Julie, who now lives in Texas, explained her passion for philanthropy. Dietrich spoke of public service including his role as a community chaplain for SPD: “I do it because it needs to be done … it gives me the idea I have a role in this world, to make it a better place.” As a mortgage-industry professional, he added, he could see how someone might view 50-plus-acre Schmitz Park Preserve as profitably developable land, but it’s “unique and irreplaceable … you can go into that park and breathe.”
Vicki read, moved and movingly, from the 1908 resolution relating to the original Schmitz Park donation (we haven’t found it online, just the City Council’s acceptance). The gift was described as “a blessing” in the resolution, declaring it something “of which their children and children’s children will be more proud … than by the inheritance of wealth.”
Shortly afterward, she brought up the “27 extended members of the Schmitz family” who were in attendance, and urged attendees to think about their own families, the examples shown and lessons taught, and to look for “common threads of gratitude.” Just as we finished this report Sunday morning, we received from SWSHS the document with the Schmitzes’ scripted remarks, which you can read here or below:
P.S. One more rebirth was spotlighted during the brunch: The backstory of the concrete-and-rebar sculptures outside Salty’s. Here’s the video that was shown, in which Salty’s proprietor Gerry Kingen tells the story and then gives a tour:
He told the story of salvaging tons of pieces of what had been a bridge along Spokane Street and having them brought to Salty’s property, where neighbors first viewed them with concern and skepticism, and then, he said, “the neighborhood went from ‘what the hell are you doing?’ to ‘this is pretty cool’.”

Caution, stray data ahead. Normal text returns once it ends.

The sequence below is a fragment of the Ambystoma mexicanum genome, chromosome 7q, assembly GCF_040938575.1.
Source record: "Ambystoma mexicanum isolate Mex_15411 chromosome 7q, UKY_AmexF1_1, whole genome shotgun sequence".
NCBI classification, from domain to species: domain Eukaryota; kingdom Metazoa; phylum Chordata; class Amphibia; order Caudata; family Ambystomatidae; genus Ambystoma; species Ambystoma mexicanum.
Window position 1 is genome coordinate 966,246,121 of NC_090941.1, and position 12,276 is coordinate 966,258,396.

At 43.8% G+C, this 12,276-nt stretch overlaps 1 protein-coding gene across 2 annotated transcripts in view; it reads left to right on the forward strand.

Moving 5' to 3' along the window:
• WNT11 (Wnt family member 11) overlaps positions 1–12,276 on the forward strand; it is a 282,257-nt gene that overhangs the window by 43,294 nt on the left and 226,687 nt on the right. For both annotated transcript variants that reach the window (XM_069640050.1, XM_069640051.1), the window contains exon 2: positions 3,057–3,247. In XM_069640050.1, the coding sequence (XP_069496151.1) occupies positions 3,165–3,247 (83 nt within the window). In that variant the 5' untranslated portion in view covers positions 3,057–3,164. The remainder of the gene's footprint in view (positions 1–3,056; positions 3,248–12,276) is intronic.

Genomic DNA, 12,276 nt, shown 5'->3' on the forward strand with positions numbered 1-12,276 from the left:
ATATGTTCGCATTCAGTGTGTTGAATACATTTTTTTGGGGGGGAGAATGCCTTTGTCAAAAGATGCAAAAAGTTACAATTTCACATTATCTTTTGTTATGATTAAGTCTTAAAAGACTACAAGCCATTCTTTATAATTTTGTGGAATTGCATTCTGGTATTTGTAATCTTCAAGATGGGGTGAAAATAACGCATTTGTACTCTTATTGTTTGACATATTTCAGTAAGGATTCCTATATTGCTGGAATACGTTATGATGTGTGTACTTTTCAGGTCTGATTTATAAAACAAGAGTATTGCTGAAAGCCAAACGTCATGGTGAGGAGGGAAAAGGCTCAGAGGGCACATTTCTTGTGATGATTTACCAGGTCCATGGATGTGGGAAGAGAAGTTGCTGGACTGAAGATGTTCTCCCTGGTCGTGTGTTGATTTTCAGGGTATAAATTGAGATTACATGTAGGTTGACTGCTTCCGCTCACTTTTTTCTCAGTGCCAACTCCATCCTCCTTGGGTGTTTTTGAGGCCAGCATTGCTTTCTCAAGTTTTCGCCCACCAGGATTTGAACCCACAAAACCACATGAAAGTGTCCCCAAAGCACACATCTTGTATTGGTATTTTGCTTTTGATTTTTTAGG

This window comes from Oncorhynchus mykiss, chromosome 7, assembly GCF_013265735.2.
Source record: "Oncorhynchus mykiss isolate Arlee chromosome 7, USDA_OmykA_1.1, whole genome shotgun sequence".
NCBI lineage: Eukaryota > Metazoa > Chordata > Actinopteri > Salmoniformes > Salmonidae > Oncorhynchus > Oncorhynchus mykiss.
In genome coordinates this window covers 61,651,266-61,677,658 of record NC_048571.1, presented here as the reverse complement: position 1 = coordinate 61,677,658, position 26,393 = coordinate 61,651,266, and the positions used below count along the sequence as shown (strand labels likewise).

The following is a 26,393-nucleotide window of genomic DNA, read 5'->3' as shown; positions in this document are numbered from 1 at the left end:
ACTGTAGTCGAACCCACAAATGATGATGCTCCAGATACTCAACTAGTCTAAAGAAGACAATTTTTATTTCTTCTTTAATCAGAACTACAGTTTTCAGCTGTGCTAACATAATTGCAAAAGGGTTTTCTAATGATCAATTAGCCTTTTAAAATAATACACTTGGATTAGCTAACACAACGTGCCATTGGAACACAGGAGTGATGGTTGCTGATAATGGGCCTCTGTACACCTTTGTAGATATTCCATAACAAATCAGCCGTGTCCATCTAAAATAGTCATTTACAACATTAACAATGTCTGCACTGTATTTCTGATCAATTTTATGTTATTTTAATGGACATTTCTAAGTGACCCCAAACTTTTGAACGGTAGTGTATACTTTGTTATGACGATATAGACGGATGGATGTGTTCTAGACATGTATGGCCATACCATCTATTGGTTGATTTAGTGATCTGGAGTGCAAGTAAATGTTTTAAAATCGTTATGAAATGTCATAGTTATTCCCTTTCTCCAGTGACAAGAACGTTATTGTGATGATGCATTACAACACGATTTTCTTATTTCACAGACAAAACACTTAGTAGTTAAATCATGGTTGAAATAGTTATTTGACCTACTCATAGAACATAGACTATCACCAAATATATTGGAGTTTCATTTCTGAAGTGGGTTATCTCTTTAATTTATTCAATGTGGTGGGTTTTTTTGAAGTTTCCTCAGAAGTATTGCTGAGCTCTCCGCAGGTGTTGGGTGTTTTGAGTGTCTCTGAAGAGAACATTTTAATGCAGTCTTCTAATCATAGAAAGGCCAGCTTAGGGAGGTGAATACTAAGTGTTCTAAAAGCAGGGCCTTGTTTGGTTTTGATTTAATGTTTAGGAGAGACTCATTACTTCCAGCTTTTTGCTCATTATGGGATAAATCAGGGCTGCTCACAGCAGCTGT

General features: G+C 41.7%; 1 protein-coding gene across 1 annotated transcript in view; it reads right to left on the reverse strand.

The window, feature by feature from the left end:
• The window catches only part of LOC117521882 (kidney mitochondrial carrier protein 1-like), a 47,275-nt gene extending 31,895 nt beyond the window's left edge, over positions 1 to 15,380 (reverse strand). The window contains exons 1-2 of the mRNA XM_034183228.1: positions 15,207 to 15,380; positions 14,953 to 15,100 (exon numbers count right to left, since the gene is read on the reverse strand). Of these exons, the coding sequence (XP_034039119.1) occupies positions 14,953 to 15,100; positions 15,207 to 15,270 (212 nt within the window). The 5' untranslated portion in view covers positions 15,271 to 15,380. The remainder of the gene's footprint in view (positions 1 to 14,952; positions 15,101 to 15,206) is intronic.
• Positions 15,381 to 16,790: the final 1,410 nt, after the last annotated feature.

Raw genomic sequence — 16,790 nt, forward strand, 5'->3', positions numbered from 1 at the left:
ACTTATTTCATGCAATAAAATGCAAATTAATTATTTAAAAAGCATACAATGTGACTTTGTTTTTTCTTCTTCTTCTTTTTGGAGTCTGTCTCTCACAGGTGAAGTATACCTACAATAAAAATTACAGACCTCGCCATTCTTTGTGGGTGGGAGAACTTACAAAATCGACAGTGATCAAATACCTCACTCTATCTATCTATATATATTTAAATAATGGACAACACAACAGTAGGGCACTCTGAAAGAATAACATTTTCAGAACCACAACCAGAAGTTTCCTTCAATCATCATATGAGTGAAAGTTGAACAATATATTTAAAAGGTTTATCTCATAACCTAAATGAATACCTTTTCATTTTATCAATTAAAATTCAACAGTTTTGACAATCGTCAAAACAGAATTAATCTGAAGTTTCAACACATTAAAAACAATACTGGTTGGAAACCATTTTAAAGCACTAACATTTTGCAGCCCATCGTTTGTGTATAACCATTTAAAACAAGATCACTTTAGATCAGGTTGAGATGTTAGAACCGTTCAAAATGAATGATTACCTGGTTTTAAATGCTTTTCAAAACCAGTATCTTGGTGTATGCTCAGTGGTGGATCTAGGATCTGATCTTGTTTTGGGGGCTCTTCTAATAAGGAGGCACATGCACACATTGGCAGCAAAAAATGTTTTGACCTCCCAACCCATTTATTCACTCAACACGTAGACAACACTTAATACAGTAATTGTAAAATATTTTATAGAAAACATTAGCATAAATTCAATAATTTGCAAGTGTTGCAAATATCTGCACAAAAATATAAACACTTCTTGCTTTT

Those last four words summed up much of what was said, done, and shown on Saturday.
P. P.S. While awaiting next year’s gala (for which WSB was a media sponsor), you can get involved with the SWS Historical Society in many ways. For one – go check out the Log House Museum and its displays, 12-4 pm Thursdays-Sundays at 61st/Stevens in Alki. Beyond that, SWSHS has events every month, from the volunteer orientation on first Saturdays (next one, December 6th) to the Words, Writers, & West Seattle author spotlights at Barnes & Noble in Westwood Village on first Fridays (next one, December 5th). Also, as announced at the gala, you can join SWSHS on its Totem Pole Cruise (not just for Saturday’s Golden Ticket drawing winner!) next year – watch the SWSHS website for info on how to book it as well as upcoming events at which you can find out more about it.